Stuff co.nz 14 February 2019Family First Comment: “This group of cannabis users represents approximately 5 to 10 per cent of the adolescent population, with these individuals being at significantly increased risk of co-occurring mental health and substance use problems, as well as engaging in anti-social behaviour. Furthermore, individuals in this group will also display higher levels of risk-taking in general, and are more likely to leave school early.”Smoking cannabis as a teenager increases the risk of depression and suicide during young adulthood, according to a new study.Individual risk remains moderate to low, but because so many teens are smoking cannabis, there is potential for large numbers of young people to be affected, according to findings published in the JAMA Psychiatryjournal on Thursday.However the researchers, led by Gabriella Gobbi from McGill University, Canada, didn’t find a link between marijuana use and increased risk of anxiety.The team said their findings highlight the importance of efforts aimed at educating teenagers about the risks of using marijuana. “This is an important public health problem and concern, which should be properly addressed by health care policy,” they wrote.Cannabis is the world’s most widely used illicit drug, with 3.8% of the global population having used cannabis in the past year.Marijuana is commonly used by many teenagers worldwide, but not much has previously known about how that use might impact mood and risk of suicide later in life.For this review, the scientists analysed the combined the results of 11 studies with about 23,300 people and found marijuana use during adolescence before age 18 was associated with increased risk of depression and suicidal thoughts or attempts during young adulthood between the ages of 18 and 32.READ MORE: https://www.stuff.co.nz/science/110580068/smoking-cannabis-as-a-teen-increases-risk-of-depression-and-suicide-as-a-young-adult-says-study?cid=app-iPhone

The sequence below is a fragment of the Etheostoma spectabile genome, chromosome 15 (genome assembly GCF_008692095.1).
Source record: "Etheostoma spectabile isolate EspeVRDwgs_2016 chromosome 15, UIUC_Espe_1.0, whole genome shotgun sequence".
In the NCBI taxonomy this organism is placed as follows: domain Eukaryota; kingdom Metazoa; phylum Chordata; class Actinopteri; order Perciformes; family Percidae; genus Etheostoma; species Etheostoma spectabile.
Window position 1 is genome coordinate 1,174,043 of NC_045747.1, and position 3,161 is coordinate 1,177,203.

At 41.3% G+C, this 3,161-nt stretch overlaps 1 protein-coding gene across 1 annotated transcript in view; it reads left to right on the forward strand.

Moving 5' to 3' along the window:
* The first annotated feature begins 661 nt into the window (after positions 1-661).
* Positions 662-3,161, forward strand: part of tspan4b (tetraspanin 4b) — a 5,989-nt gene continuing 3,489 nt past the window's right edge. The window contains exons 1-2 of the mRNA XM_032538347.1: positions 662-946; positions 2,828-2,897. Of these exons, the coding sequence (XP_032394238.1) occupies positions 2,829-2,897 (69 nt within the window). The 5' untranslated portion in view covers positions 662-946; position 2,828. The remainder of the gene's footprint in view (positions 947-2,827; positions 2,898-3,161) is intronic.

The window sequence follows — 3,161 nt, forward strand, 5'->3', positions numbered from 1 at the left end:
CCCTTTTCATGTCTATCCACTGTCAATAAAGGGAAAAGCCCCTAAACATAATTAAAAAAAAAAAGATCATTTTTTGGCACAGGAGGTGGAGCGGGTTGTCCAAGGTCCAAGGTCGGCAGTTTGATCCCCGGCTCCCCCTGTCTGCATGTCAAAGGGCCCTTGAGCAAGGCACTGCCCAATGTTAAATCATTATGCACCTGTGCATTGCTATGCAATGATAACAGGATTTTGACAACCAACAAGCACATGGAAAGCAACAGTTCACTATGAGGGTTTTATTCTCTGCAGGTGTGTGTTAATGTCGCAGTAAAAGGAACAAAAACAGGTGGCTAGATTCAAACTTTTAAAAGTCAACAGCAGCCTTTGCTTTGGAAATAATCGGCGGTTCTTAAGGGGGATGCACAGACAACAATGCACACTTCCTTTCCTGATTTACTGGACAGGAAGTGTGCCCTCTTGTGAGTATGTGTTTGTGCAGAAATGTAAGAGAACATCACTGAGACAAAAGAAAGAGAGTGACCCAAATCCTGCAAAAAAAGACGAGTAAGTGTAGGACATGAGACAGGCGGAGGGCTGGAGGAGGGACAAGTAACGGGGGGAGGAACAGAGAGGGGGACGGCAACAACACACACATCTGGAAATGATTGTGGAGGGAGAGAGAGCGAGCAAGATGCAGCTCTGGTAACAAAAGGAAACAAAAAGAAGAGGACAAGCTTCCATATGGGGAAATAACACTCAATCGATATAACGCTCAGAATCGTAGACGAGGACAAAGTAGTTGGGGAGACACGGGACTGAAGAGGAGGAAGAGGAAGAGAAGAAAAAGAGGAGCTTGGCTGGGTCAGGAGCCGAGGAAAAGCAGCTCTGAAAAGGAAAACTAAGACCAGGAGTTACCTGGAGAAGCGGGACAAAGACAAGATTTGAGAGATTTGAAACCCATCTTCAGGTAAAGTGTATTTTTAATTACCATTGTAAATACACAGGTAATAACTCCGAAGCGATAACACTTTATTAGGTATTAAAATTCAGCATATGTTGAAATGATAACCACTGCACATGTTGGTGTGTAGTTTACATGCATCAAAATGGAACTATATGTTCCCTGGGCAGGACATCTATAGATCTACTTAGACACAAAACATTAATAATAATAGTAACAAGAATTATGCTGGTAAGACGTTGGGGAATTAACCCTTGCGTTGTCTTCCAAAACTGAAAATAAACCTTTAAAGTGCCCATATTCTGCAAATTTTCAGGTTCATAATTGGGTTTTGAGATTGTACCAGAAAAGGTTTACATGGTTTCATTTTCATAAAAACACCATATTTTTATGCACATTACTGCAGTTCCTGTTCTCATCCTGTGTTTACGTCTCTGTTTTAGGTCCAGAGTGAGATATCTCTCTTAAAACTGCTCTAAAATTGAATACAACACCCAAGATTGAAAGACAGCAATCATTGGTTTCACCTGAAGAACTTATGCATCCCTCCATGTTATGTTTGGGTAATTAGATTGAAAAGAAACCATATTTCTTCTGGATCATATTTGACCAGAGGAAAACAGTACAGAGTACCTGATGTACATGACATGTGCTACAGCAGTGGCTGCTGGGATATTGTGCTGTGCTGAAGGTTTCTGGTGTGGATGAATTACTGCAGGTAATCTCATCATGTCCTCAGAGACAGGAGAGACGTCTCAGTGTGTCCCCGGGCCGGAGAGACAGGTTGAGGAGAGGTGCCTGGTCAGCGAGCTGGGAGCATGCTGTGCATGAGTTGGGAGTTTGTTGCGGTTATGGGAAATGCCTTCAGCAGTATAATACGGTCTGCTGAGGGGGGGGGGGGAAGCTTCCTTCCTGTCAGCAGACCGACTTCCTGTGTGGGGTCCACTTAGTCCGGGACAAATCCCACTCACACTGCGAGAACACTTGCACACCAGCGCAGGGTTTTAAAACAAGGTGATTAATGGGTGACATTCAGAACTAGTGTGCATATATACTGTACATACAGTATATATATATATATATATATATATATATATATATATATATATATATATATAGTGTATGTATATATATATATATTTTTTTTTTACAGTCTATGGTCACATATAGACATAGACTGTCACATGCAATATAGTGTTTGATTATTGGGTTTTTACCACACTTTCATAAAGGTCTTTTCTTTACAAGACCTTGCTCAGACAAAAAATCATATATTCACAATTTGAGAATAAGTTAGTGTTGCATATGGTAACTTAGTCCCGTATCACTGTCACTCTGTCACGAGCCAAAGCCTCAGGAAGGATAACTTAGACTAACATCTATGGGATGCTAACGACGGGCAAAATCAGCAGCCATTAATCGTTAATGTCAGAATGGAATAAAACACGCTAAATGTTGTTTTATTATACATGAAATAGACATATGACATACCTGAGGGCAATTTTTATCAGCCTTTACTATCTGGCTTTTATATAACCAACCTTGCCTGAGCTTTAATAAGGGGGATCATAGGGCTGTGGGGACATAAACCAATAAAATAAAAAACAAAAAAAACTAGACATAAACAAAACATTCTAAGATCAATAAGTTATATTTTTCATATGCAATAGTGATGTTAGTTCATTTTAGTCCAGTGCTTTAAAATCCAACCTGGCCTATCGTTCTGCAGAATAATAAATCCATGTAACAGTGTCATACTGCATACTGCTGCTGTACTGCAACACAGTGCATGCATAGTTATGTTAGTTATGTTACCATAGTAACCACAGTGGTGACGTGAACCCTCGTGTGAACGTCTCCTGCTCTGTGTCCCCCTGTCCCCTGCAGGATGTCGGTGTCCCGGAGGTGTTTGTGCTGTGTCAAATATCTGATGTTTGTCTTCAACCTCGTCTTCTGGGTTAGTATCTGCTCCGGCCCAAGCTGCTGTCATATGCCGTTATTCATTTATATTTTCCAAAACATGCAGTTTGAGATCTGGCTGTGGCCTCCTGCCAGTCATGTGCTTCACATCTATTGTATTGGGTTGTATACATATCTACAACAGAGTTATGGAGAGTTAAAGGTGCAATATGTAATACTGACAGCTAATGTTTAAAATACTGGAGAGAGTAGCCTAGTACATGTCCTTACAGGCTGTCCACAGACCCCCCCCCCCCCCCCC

Anti-poaching, Batteries, Camera Trapping, cameras, Citizen Science, early warning, Law Enforcement, Poachers, Protected Areas, Sensors, Software, Solar Power, Surveillance, Technology, Wildtech Mongabay-Wildtech: So you’ll do an assessment to help decide on that? Schmidt: Typically what we’ll do for any given project is start by going out and spending anywhere from one day to one week to really understand what the current operations look like, what challenges they’re facing, see the exact areas that they know they’re having problems with. Understand what the connectivity situation is, you know, is it cellular? Is there internet at the base camp? Is it something that we’ve got to start from scratch?Then we look at the topography, like are there high points where we potentially would need to put towers or whether there are existing towers we can potentially hang new equipment off of, all these different things.And then once we make that assessment, we’ll roll out usually a small, “beta” implementation of anywhere from two to five cameras. We then step back and monitor it for a little bit and really spend time saying, are we seeing what we expected to see? You know, i.e. bad guys coming in and out? Is the partner responding appropriately, or do we need to make adjustments to what we have before we try and do some joint fundraising or something to really expand the presence on the ground there?Camera trap photo shows oryx leaving a waterhole in low light. Oryx are huge and a target for bushmeat hunters in southern Africa. Photo credit: wpsWatchMongabay-Wildtech: Who monitors the cameras to make sure they are working properly? I know you do some remote monitoring via the app from your office. Do you then contact the people on the ground when you find an issue? Smizik: Pierre [WPS Africa Project Manager] in South Africa goes through the system almost daily. He’ll call partners up and say, ‘Hey, such and such camera’s down. Let me know if you need help. Here’s what I think might be going on.’ The volunteers are actually going to start participating this year too, sending lists of what cameras are up and down. And then some sites are so in tune to it, I get an email from one in South Africa, and they’ll tell me either the app or a camera has gone down before I’ve noticed it. So that means they are really tuned in to the system.Mongabay-Wildtech: Is part of your work with field teams to help train them on some basic fixes if, say, the equipment breaks? Schmidt: We’ve been exploring some ways whereby we can, for new implementations, bring down a little remote computer that we can dial into. So if something happens in the field, like a camera configuration gets messed up, they can just plug the camera in and then we can go in and remotely configure it.Smizik: Our site in Hawaii has such a well put-together infrastructure on site… with all kinds of equipment and tools. Because they have those sorts of assets, I’ve been working on each trip on training them to build their own battery boxes and learn how to maintain the cameras on their own so that it’s less travel for us. If a site can become virtually self-sufficient, then we can just be sort of a support to as opposed to the primary resource. We don’t want to always have to be the ones to fix it. That’s not scalable.Mongabay-Wildtech: So what aspects of the system took more time or effort than you expected, or were a lot harder than you thought?Schmidt: I think resolving the power issues.Smizik: Just even figuring that out, we spent a lot of time. We knew we were missing images early on, but we didn’t know why. And so we spent a lot of time physically going through every image on the SD card to compare them to what the system returned. And it wasn’t until we did that that we found the battery drop correlation.This low-light image from the app shows one of several sites where reserve managers use the detection system to monitor a fenceline and watch for trespassers coming through the area. Photo credit: wpsWatchSchmidt: The next challenge is really making this part of everyone’s day. Like if you look at our implementations, some [field teams] do it really, really well. Some of them have [the system], and it’s like they haven’t clicked to it yet. And the differentiator there is whether or not they’ve caught poachers, frankly. The ones who do it and it works, they really click to it and they’re like, ‘Whoa, we’ve got to keep these cameras up. We’ve got to keep it going.’In other places where we put [the system] in, maybe because there aren’t poachers in that area or they just don’t have as high a pressure, they don’t get that kind of quick-hit success that is their eye-opener that says, ‘Oh man, I really do have to respond to this.’ So then they’ll let things like cameras go down, and then it’s more of a struggle. So it’s baking in the use of the system into their daily lives.A baby rhino forages near its mother as they walk along a pathway monitored by a remote camera. Photo credit: wpsWatchMongabay-Wildtech: What advice would you offer other teams trying to use tech to monitor intrusions into reserves? Is there anything you want to add? Smizik: I would say have patience and don’t expect this to be the end-all, be-all or that it’s not going to require any sort of maintenance. I find one of my biggest uphill battles on site is that people think you’re going to put something in, and this is the final solution. But you’re gonna still have to go check on these, at least monthly. Make sure they’re still up and running and that no water’s gotten in or no animals have gotten in or a baboon’s turned to the camera this way. They’re always going to be some aspect of maintenance. I think whenever you’re working with any technologies, managing those expectations.Schmidt: My suggestion will be share data and cooperate. So much of the time I see different groups that are just solo, and insular, and the more we can, between appropriate organizations, share data, the better. Keeping equipment running in harsh field conditions can challenge any tech project, as can working successfully with volunteers.Mongabay-Wildtech spoke with leaders of one project, wpsWatch, that deploys connected camera traps to monitor wildlife and people in reserves and employs volunteers to monitor image feeds from afar.Powering equipment for field surveillance and “making it part of everyone’s day” enable the rapid image detection, communication, and response by ground patrols needed to successfully apprehend wildlife poachers using cameras and other sensors. Keeping equipment running in harsh field conditions can challenge any tech project, as can working successfully with volunteers. Some projects have to manage both.A recent Wildtech post describes wpsWatch, a remote camera and data integration system developed by Wildlife Protection Solutions (WPS) to monitor wildlife and threats in real-time.A pair of white rhinos face off in front of a camera trap. Photo credit: wpsWatchConcealed cameras placed around reserves are connected via one of several networks to managers on site, as well as to staff and volunteers located a world away in the US who use the system’s apps to monitor image feeds. The groups notify each other of wildlife and/or intruders detected in camera images, allowing rangers to take quick action.As part of the discussion with Mongabay-Wildtech, WPS Executive Director Eric Schmidt and Program Director Carrie Smizik explained some of the strategies their team uses to prevent and respond to the twin challenges of deploying technology in remote and rugged areas and maintaining an effective corps of project volunteers.Mongabay-Wildtech: What are the main challenges in maintaining the cameras and keeping the system going on the ground? Smizik: Applying solar power to keep the batteries and the cameras up and running was the first issue that we ran into. We learned that as the cameras would drain battery power or lose battery power, the [image] transmission rates were falling off as well. So the camera didn’t have the power to transmit the images it was taking if it lost battery power. So we had to tackle that issue first.Schmidt: Then it’s, you know, really wildlife and environmental. So in Africa, it’s baboons especially. And in Indonesia it was ants.Smizik: In Hawaii, it’s rain and we have some theft issues too, so the cameras have to be well-hidden and well-placed. We were trimming branches so they wouldn’t interfere with the viewpoint of the camera, and one of our field guys would take mud and rub over where we had trimmed so that you couldn’t see it was a fresh cut on the tree. So simple camouflage, stuff like that that, really makes a difference in hiding your equipment.Baboons are curious and strong and can be big trouble for remote cameras. Photo credit: Sue PalminteriMongabay-Wildtech: What are main challenges you face in working with the volunteers to identify photos and getting that information to the team?Smizik: I don’t think that’s too big of an issue. I designed a training program around how you use the app and what defines a poacher–I have a training section on that specifically. And then we do a little quiz: poacher or not poacher, that sort of thing. I always tell them, ‘when in doubt, send me the image and I’ll make the determination.’ Sometimes I’m not sure, so I let the rangers make that determination if they have staff overturning or something. I’m not always going to recognize all of their staff members.So it’s a matter of just training them pretty thoroughly, and I can do it over the web or in person. It just depends on the size of the group and what their preferences are.The beauty of the system is they can monitor from their phones or their laptops. I have several that monitor all throughout the work day, and they just keep that up on their secondary computer monitor and they’re doing their work at the same time. So having the flexibility for them is a really great part of the program.Mongabay-Wildtech: Do the volunteers take turns monitoring image feeds? How do you make sure that they have the hours covered?Smizik: I haven’t dictated hours as of yet, mostly because I don’t want to make that a deterrent, though that’s changing. I’m going to assign specific [reserve] properties to volunteers. And we’ll talk about assigning hours, but I didn’t want, as we were starting the volunteer program, to say you have to monitor it from this time to this time every week. So many of them can’t commit to that sort of time commitment. And I wanted at first to establish the program and see what kind of response we got.A lone spotted hyena caught on camera approaching a work camp in south Africa. Photo credit: wpsWatchMongabay-Wildtech: How many volunteers help monitor the wpsWatch images? Smizik: I think we’re up to about 30 now, and they are mostly in Colorado, but we have some that are out of state, all over.And our staff is in the office too, we have the feeds up and we’re monitoring them all the time, along with the partners that are on site are monitoring their own feeds.Mongabay-Wildtech: Are you seeking new volunteers? Smizik: Always.Mongabay-Wildtech: What features are needed at the implementation site, such as power, connectivity, staff capacity, terrain, etc. Schmidt: The biggest one is staff capacity. If they’ve not got the ability to respond to a real-time system, it makes no sense investing in that level of thing. And so you’re better off to say, well, what do you need to do to get there? Sometimes that’s basics like radios, binoculars, and hydration packs.Smizik: You have to have a basic foundation of minimal sort of infrastructure.Schmidt: Right. And then from there, you can sort out the [technology]. If it does look like that the basics are there, then you can come up with an appropriate technology mix. And you can compensate for things like no connectivity if you have a lot of money to put up your own towers and that sort of thing. Those become options once they’ve got at least some level of response capability.Screenshots from the wpsWatch app show how the camera traps assist reserve managers with monitoring locations and activity of staff and possible intruders (exact camera locations hidden). The photo on the left shows employees passing a way point within a nature reserve. The photo on the right shows activity at a gate, as part of that reserve’s effort to monitor incoming and outgoing traffic. Image credits: wpsWatch Article published by Sue Palminteri FEEDBACK: Use this form to send a message to the editor of this post. If you want to post a public comment, you can do that at the bottom of the page. Popular in the CommunitySponsoredSponsoredOrangutan found tortured and decapitated prompts Indonesia probeEMGIES17 Jan, 2018We will never know the full extent of what this poor Orangutan went through before he died, the same must be done to this evil perpetrator(s) they don’t deserve the air that they breathe this has truly upset me and I wonder for the future for these wonderful creatures. So called ‘Mankind’ has a lot to answer for we are the only ones ruining this world I prefer animals to humans any day of the week.What makes community ecotourism succeed? In Madagascar, location, location, locationScissors1dOther countries should also learn and try to incorporateWhy you should care about the current wave of mass extinctions (commentary)Processor1 DecAfter all, there is no infinite anything in the whole galaxy!Infinite stupidity, right here on earth.The wildlife trade threatens people and animals alike (commentary)Anchor3dUnfortunately I feel The Chinese have no compassion for any living animal. They are a cruel country that as we knowneatbeverything that moves and do not humanily kill these poor animals and insects. They have no health and safety on their markets and they then contract these diseases. Maybe its karma maybe they should look at the way they live and stop using animals for all there so called remedies. DisgustingConservationists welcome China’s wildlife trade banThobolo27 JanChina has consistently been the worlds worst, “ Face of Evil “ in regards our planets flora and fauna survival. In some ways, this is nature trying to fight back. This ban is great, but the rest of the world just cannot allow it to be temporary, because history has demonstrated that once this coronavirus passes, they will in all likelihood, simply revert to been the planets worst Ecco Terrorists. Let’s simply not allow this to happen! How and why they have been able to degrade this planets iconic species, rape the planets rivers, oceans and forests, with apparent impunity, is just mind boggling! Please no more.Probing rural poachers in Africa: Why do they poach?Carrot3dOne day I feel like animals will be more scarce, and I agree with one of my friends, they said that poaching will take over the world, but I also hope notUpset about Amazon fires last year? Focus on deforestation this year (commentary)Bullhorn4dLies and more leisSponsoredSponsoredCoke is again the biggest culprit behind plastic waste in the PhilippinesGrapes7 NovOnce again the article blames companies for the actions of individuals. It is individuals that buy these products, it is individuals that dispose of them improperly. If we want to change it, we have to change, not just create bad guys to blame.Brazilian response to Bolsonaro policies and Amazon fires growsCar4 SepThank you for this excellent report. I feel overwhelmed by the ecocidal intent of the Bolsonaro government in the name of ‘developing’ their ‘God-given’ resources.U.S. allocates first of $30M in grants for forest conservation in SumatraPlanet4dcarrot hella thick ;)Melting Arctic sea ice may be altering winds, weather at equator: studyleftylarry30 JanThe Arctic sea ice seems to be recovering this winter as per the last 10-12 years, good news.Malaysia has the world’s highest deforestation rate, reveals Google forest mapBone27 Sep, 2018Who you’re trying to fool with selective data revelation?You can’t hide the truth if you show historical deforestation for all countries, especially in Europe from 1800s to this day. WorldBank has a good wholesome data on this.Mass tree planting along India’s Cauvery River has scientists worriedSurendra Nekkanti23 JanHi Mongabay. Good effort trying to be objective in this article. I would like to give a constructive feedback which could help in clearing things up.1. It is mentioned that planting trees in village common lands will have negative affects socially and ecologically. There is no need to even have to agree or disagree with it, because, you also mentioned the fact that Cauvery Calling aims to plant trees only in the private lands of the farmers. So, plantation in the common lands doesn’t come into the picture.2.I don’t see that the ecologists are totally against this project, but just they they have some concerns, mainly in terms of what species of trees will be planted. And because there was no direct communication between the ecologists and Isha Foundation, it was not possible for them to address the concerns. As you seem to have spoken with an Isha spokesperson, if you could connect the concerned parties, it would be great, because I see that the ecologists are genuinely interested in making sure things are done the right way.May we all come together and make things happen.Rare Amazon bush dogs caught on camera in BoliviaCarrot1 Feba very good iniciative to be fallowed by the ranchers all overSponsored